Kipperman v. Onex Corp., 2008 WL 4372005 (N.D. Ga. Sept. 19, 2008)
In this case, Onex presented several motions to the court, including a motion for a protective order and for relief from the need to produce all documents identified after searching several backup tapes. The court denied in part and granted in part Onex’s motion, and ordered Onex to produce all identified documents, except for two specific categories deemed unlikely to contain relevant information.
Previously, Onex had been ordered to produce email from two electronic backup tapes selected by Kipperman, using search terms provided by Kipperman. However, Onex only searched the mailboxes of seven people whose depositions Kipperman sought. Kipperman argued Onex should have searched all mailboxes on the tapes, and the court issued a second order directing Onex to search all mailboxes on the two tapes plus an additional tape selected by Kipperman. The court did suggest, however, that Kipperman be more “artful” with its search terms, and that Kipperman use a list of individuals, to be provided by Onex, to determine the need to search each mailbox. The court also granted Onex the opportunity to narrow the search terms. Onex did not provide this list of individuals, and did not narrow the search terms, and essentially agreed to search and restore all of the mailboxes with the search terms provided by Kipperman.
After it conducted the search, Onex sought relief from having to review and produce all of the results from that search. Specifically, Onex sought relief from producing documents it deemed to be irrelevant, documents identified by the term “Armtec,” and documents captured from mailboxes belonging to its subsidiary, ONCAP. Onex argued that Kipperman’s search terms were overly broad and resulted in thousands of irrelevant hits. Onex also argued that Armtec had not been addressed by Kipperman’s initial or amended complaint and that documents from ONCAP were irrelevant because ONCAP was not a party and Kipperman had not requested ONCAP documents.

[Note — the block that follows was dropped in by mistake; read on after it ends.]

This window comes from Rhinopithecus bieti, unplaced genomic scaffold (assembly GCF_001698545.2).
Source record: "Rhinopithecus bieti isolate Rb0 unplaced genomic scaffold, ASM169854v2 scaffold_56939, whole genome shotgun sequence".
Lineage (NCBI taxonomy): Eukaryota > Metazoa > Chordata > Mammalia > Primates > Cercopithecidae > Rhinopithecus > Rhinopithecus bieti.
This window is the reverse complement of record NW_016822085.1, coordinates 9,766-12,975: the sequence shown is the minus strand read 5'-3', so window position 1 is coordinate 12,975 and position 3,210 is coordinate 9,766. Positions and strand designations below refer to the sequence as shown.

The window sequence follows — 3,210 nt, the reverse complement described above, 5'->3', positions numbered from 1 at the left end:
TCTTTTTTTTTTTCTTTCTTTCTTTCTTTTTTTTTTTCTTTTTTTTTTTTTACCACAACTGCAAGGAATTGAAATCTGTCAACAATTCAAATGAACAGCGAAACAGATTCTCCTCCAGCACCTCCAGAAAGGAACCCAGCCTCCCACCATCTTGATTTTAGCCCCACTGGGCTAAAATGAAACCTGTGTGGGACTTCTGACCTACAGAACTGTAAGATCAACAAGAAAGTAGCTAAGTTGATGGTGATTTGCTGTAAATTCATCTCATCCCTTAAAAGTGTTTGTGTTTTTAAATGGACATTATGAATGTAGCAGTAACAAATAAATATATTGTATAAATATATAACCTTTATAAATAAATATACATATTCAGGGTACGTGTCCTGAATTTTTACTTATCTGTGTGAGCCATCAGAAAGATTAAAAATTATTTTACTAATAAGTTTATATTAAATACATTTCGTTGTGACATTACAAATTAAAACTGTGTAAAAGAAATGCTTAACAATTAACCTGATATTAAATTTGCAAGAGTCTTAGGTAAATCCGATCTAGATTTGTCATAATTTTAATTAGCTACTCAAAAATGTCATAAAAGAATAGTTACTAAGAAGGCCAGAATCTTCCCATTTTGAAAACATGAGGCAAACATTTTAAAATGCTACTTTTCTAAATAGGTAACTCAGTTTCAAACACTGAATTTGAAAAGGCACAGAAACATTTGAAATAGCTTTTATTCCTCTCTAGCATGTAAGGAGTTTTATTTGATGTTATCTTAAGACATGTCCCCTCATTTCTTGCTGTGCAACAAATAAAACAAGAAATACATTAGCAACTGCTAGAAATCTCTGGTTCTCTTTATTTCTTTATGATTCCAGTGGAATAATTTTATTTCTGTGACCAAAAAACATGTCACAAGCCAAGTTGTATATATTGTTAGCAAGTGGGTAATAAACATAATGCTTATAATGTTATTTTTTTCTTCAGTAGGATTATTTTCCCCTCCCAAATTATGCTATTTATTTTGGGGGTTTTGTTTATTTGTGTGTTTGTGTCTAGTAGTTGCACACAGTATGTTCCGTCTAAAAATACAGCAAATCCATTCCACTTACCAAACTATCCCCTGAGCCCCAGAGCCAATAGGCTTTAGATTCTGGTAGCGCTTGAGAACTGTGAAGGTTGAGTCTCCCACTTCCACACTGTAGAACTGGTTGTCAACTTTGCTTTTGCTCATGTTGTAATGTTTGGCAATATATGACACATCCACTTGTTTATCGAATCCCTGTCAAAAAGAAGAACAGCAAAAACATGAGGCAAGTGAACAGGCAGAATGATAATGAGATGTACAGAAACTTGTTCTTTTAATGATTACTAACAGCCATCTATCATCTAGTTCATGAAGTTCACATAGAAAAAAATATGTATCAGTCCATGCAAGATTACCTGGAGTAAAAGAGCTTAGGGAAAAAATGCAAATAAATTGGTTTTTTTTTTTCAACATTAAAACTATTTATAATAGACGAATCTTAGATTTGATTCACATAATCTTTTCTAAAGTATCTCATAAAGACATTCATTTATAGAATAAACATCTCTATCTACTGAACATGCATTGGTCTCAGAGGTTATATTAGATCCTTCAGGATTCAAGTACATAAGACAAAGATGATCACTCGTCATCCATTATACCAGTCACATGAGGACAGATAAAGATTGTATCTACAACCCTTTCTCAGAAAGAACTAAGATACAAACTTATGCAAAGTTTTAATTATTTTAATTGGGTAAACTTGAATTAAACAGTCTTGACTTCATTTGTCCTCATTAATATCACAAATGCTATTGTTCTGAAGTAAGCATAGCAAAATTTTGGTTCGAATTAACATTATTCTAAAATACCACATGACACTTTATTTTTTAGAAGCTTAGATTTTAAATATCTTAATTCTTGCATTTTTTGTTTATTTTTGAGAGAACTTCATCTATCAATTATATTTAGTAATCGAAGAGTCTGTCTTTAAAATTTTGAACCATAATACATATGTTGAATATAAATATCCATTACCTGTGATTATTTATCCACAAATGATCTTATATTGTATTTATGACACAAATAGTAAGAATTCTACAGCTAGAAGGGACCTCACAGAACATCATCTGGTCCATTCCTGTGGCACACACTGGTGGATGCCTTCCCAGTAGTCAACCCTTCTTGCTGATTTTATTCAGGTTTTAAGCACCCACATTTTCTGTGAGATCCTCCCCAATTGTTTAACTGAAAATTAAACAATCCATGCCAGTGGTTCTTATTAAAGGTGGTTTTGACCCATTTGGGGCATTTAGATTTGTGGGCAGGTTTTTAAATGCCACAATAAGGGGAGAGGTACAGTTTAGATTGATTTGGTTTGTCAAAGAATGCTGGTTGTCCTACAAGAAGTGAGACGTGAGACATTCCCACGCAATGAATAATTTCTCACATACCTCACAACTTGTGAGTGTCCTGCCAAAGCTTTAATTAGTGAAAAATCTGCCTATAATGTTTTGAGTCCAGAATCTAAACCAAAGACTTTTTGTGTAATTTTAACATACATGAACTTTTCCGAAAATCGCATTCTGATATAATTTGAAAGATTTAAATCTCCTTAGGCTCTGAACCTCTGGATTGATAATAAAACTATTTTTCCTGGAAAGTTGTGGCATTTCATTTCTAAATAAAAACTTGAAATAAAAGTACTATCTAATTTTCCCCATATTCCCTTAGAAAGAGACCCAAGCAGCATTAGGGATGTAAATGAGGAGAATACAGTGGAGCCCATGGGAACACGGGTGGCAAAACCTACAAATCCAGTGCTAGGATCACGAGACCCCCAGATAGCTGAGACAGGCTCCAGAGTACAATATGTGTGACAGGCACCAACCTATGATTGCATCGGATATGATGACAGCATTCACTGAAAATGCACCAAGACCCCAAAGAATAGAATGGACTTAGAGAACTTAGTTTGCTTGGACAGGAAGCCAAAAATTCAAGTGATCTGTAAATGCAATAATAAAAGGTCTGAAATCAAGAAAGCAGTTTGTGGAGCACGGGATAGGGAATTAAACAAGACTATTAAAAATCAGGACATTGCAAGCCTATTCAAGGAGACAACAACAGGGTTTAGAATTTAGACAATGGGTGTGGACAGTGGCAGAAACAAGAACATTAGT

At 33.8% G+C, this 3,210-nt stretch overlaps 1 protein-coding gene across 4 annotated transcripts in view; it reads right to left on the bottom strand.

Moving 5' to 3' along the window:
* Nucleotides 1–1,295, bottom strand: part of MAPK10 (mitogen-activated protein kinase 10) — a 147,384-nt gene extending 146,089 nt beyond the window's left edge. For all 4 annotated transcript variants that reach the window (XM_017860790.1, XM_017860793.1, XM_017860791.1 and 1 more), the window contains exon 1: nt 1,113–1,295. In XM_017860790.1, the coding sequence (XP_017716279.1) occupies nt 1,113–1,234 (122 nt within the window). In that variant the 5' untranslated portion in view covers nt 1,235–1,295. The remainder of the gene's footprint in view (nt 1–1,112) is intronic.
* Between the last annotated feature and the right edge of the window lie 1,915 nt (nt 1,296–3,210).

The court denied the request for relief as to documents deemed irrelevant by Onex, noting its failure to take advantage of the court’s suggestions for reducing its burden:
Despite all of this, the court is not unsympathetic to the massive amount of discovery involved in this matter, the considerable burden of working with it, and the overproduction that often comes with e-mail production. Therefore, the court gave Defendants numerous tools by which to reduce the burden of e-mail discovery, including an opportunity to limit Plaintiff’s search terms and an opportunity to provide a list by which the number of peoples and the number of boxes being searched could be reduced. Defendants did not take advantage of these opportunities. Defendants must now lie in the bed that they have made. Thus, Defendants’ objections on the basis of relevancy and volume are DENIED.
The court granted Onex’s request for relief from production of documents related to Armtec and ONCAP, however, stating:
The court could deny Defendants’ requests with respect to Armtec and ONCAP for these reasons as well. However, the court finds it highly unlikely that these search terms and mailboxes will garner relevant, useful information and finds the parties’ and the court’s burden in working with this information to outweigh its relative usefulness. On these grounds, the court will GRANT Defendants’ request for relief with respect to these search terms and these mailboxes.